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1 John;- The old and new command

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posted on Jul, 7 2017 @ 05:01 PM
When John writes his first epistle, he is not, like Paul, addressing himself to a specific church under particular circumstances.
He writes, on behalf of himself and his fellow teachers, to anyone in the Christian body who will take his advice. Though his first readers were probably in Ephesus and that region of Asia Minor.
His purpose is to teach these Christians, or remind them, that they are dwelling in God, through Christ, and to show them how this knowledge should be affecting their conduct.

His pastoral attitude towards his readers is reflected in the different ways that he addresses them.
For example, in the opening portion of the second chapter he calls them “little children” [TEKNIA].
Later in the chapter he will be calling them “little ones” [PAIDIA].
The first thought is about kinship, the second is about their need for protection.

In the first chapter, John was establishing the importance of this fellowship with God.
The main point was that God is light, and therefore we need to be “walking in the light”, in order to maintain our place in him.

He explains to them now that his purpose in writing the letter is “that you may not sin” (ch2 v1).
And if anyone should sin? We have an “advocate” in the presence of the Father, in the person of Jesus Christ himself.
This is the same word that is used in the final discourse of the gospel, when Jesus promises to send the Holy Spirit and calls him “another advocate” (John ch14 v16).
It serves the same purpose as the explanation in Hebrews, which portrays Christ in heaven as an interceding priest.
Though these are different images, the underlying teaching is the same.
That is, the courtroom advocate and the heavenly priest are alternative ways of depicting the continuing work of the living Christ, mediating between ourselves and the Father.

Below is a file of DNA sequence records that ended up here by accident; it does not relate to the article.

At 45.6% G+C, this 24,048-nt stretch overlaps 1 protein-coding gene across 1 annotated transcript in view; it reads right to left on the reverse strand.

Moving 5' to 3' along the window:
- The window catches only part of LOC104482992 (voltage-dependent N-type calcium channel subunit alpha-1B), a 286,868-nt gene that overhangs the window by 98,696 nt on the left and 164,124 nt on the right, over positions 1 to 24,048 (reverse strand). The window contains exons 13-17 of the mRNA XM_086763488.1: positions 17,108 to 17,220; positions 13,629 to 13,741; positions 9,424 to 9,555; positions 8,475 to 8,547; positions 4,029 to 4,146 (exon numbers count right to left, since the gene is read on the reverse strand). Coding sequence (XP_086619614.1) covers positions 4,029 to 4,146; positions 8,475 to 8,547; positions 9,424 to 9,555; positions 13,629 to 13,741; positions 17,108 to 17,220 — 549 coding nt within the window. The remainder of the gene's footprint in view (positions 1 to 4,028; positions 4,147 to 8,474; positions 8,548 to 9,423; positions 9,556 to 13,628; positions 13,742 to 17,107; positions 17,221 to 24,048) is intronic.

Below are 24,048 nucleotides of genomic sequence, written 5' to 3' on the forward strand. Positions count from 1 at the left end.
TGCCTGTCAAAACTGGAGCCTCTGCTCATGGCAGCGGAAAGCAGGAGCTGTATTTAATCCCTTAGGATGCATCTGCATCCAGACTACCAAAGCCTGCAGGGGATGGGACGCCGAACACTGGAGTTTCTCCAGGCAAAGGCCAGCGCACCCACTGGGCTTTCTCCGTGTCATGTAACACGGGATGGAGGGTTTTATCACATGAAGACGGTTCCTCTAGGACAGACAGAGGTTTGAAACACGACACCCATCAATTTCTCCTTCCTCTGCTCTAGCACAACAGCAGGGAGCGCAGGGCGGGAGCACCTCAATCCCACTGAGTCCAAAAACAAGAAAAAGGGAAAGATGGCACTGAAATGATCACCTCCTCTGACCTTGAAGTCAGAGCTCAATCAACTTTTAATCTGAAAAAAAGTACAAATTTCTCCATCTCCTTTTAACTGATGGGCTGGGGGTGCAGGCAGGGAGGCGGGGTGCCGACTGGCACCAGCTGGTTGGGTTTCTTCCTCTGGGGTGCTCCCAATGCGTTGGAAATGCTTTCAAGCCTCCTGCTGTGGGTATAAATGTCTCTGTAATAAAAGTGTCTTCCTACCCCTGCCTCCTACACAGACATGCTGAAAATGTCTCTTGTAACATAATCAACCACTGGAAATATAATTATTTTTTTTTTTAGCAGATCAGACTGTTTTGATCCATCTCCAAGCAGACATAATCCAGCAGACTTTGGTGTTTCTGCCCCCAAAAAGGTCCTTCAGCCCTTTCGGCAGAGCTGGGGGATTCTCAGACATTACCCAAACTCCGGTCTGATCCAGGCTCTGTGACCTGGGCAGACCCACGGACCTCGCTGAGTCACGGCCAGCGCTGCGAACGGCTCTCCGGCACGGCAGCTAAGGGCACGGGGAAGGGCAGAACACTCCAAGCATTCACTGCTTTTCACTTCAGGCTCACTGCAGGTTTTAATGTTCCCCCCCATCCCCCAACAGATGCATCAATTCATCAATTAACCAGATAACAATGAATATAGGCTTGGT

Christ is qualified to act as our advocate because he is “the righteous”, the one who has lived in accordance with God’s will.
John elaborates this point in the next verse by calling him the “expiation” for our sins.
This translates the word HILASMOS,which is normally used to describe the act of offering sacrifice to deal with the fault of sin.
In older translations and liturgies, the word was rendered as “propitiation”.
Despite looking up the definitions of propitiation and expiation, I really struggle to understand what the difference is supposed to be.
It seems to come down to the fact that the word “propitiate” has entered into common use, acquiring overtones of “appeasement of anger”. Modern theology thinks those overtones are inappropriate.
Whereas the word “expiate” has never entered into common speech at all, which leaves it more “neutral” and free from unwelcome associations.

Either way, it serves as a convenient one-word summary of the teaching that our sin is no longer, thanks to the death of Christ, obstructing our relationship with God.
This is also done “for the whole world”. In other words, the benefit is available and on offer to everyone, in principle (though the Calvinists balk at this conclusion).

An Arabian proverb says that “he who knows, and knows that he knows, is wise…”
We receive the benefits of the advocacy of Christ when we know him, when we belong to him.
But how can we know that we know him?
John says we may know with certainty that we have come to a knowledge of Christ “by this”; viz. the fact that we keep his commandments (v3).
Therefore anyone who disobeys his commandments, and yet claims to know him, “is a liar and the truth is not in him” (v4). That is the same judgement which the first chapter passed on those who walk in darkness, away from God’s light.
The better option is to be the one who “keeps his word”- that is, his commandments as they have been revealed. It can truly be said that God’s love has been made perfect in such a person (v5)
The RSV says “love for God”, but the phrase “the love of God” really means (according to Westcott) the love which is characteristic of him, and which we learn from him.

Putting it another way, we may know that we abide in Christ “by this”;